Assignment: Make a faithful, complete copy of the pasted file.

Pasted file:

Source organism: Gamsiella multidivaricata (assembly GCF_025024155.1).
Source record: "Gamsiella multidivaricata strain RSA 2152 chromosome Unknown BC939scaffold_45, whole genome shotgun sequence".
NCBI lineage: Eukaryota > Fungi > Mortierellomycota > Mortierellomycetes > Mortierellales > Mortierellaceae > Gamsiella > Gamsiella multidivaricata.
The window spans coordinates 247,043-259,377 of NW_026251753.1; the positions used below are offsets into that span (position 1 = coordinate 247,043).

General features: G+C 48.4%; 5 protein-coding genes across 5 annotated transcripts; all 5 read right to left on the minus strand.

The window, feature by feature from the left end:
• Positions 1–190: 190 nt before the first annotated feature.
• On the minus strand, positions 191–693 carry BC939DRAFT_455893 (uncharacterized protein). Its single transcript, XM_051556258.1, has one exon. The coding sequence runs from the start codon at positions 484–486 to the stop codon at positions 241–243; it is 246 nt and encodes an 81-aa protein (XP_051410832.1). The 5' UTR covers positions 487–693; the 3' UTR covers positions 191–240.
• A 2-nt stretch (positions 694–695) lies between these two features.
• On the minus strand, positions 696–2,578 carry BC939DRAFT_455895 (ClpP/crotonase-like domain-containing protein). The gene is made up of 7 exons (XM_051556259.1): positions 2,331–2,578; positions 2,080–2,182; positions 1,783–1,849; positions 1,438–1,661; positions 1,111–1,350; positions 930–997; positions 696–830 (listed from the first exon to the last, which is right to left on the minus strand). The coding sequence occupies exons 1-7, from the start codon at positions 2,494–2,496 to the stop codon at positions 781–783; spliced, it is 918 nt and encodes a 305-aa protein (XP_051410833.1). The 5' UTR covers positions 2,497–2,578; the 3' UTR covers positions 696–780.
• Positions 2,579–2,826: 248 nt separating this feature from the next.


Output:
Source organism: Gamsiella multidivaricata (assembly GCF_025024155.1).
Source record: "Gamsiella multidivaricata strain RSA 2152 chromosome Unknown BC939scaffold_45, whole genome shotgun sequence".
NCBI lineage: Eukaryota > Fungi > Mortierellomycota > Mortierellomycetes > Mortierellales > Mortierellaceae > Gamsiella > Gamsiella multidivaricata.
The window spans coordinates 247,043-259,377 of NW_026251753.1; the positions used below are offsets into that span (position 1 = coordinate 247,043).

General features: G+C 48.4%; 5 protein-coding genes across 5 annotated transcripts; all 5 read right to left on the minus strand.

The window, feature by feature from the left end:
• Positions 1–190: 190 nt before the first annotated feature.
• On the minus strand, positions 191–693 carry BC939DRAFT_455893 (uncharacterized protein). Its single transcript, XM_051556258.1, has one exon. The coding sequence runs from the start codon at positions 484–486 to the stop codon at positions 241–243; it is 246 nt and encodes an 81-aa protein (XP_051410832.1). The 5' UTR covers positions 487–693; the 3' UTR covers positions 191–240.
• A 2-nt stretch (positions 694–695) lies between these two features.
• On the minus strand, positions 696–2,578 carry BC939DRAFT_455895 (ClpP/crotonase-like domain-containing protein). The gene is made up of 7 exons (XM_051556259.1): positions 2,331–2,578; positions 2,080–2,182; positions 1,783–1,849; positions 1,438–1,661; positions 1,111–1,350; positions 930–997; positions 696–830 (listed from the first exon to the last, which is right to left on the minus strand). The coding sequence occupies exons 1-7, from the start codon at positions 2,494–2,496 to the stop codon at positions 781–783; spliced, it is 918 nt and encodes a 305-aa protein (XP_051410833.1). The 5' UTR covers positions 2,497–2,578; the 3' UTR covers positions 696–780.
• Positions 2,579–2,826: 248 nt separating this feature from the next.